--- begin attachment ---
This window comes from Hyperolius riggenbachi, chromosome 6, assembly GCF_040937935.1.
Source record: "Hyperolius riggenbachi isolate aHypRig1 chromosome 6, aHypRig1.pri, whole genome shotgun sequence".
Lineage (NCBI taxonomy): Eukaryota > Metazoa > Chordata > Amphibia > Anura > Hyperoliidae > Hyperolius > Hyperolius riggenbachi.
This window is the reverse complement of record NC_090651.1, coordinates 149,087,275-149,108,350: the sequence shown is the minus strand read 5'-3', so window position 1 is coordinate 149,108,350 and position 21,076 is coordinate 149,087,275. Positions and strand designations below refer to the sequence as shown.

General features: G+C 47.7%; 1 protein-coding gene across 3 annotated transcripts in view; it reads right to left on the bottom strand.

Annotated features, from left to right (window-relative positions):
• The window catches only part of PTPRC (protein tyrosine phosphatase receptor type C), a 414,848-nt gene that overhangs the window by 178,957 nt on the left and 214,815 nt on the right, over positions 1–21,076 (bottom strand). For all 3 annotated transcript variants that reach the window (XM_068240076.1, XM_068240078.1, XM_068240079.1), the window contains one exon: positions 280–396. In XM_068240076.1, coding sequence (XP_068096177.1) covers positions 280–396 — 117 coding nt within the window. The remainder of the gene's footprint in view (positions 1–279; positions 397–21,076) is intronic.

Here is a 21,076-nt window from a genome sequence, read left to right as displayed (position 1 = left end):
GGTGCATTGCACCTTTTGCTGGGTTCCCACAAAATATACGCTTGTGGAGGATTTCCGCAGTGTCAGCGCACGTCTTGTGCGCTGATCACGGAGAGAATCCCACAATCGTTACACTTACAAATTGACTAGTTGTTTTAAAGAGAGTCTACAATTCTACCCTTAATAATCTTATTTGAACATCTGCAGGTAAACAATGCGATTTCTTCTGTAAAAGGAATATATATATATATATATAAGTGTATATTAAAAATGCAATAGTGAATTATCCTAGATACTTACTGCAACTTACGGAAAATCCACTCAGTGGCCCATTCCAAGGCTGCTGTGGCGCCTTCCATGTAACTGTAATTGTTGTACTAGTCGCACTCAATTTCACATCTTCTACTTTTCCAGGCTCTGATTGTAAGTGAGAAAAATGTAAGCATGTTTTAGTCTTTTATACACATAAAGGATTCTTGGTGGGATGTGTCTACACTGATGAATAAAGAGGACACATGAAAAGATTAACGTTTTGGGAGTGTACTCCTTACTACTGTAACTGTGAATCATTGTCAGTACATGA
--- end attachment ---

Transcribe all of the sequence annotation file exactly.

This window comes from Hyperolius riggenbachi, chromosome 6, assembly GCF_040937935.1.
Source record: "Hyperolius riggenbachi isolate aHypRig1 chromosome 6, aHypRig1.pri, whole genome shotgun sequence".
Lineage (NCBI taxonomy): Eukaryota > Metazoa > Chordata > Amphibia > Anura > Hyperoliidae > Hyperolius > Hyperolius riggenbachi.
This window is the reverse complement of record NC_090651.1, coordinates 149,087,275-149,108,350: the sequence shown is the minus strand read 5'-3', so window position 1 is coordinate 149,108,350 and position 21,076 is coordinate 149,087,275. Positions and strand designations below refer to the sequence as shown.

General features: G+C 47.7%; 1 protein-coding gene across 3 annotated transcripts in view; it reads right to left on the bottom strand.

Annotated features, from left to right (window-relative positions):
• The window catches only part of PTPRC (protein tyrosine phosphatase receptor type C), a 414,848-nt gene that overhangs the window by 178,957 nt on the left and 214,815 nt on the right, over positions 1–21,076 (bottom strand). For all 3 annotated transcript variants that reach the window (XM_068240076.1, XM_068240078.1, XM_068240079.1), the window contains one exon: positions 280–396. In XM_068240076.1, coding sequence (XP_068096177.1) covers positions 280–396 — 117 coding nt within the window. The remainder of the gene's footprint in view (positions 1–279; positions 397–21,076) is intronic.

Here is a 21,076-nt window from a genome sequence, read left to right as displayed (position 1 = left end):
GGTGCATTGCACCTTTTGCTGGGTTCCCACAAAATATACGCTTGTGGAGGATTTCCGCAGTGTCAGCGCACGTCTTGTGCGCTGATCACGGAGAGAATCCCACAATCGTTACACTTACAAATTGACTAGTTGTTTTAAAGAGAGTCTACAATTCTACCCTTAATAATCTTATTTGAACATCTGCAGGTAAACAATGCGATTTCTTCTGTAAAAGGAATATATATATATATATATAAGTGTATATTAAAAATGCAATAGTGAATTATCCTAGATACTTACTGCAACTTACGGAAAATCCACTCAGTGGCCCATTCCAAGGCTGCTGTGGCGCCTTCCATGTAACTGTAATTGTTGTACTAGTCGCACTCAATTTCACATCTTCTACTTTTCCAGGCTCTGATTGTAAGTGAGAAAAATGTAAGCATGTTTTAGTCTTTTATACACATAAAGGATTCTTGGTGGGATGTGTCTACACTGATGAATAAAGAGGACACATGAAAAGATTAACGTTTTGGGAGTGTACTCCTTACTACTGTAACTGTGAATCATTGTCAGTACATGA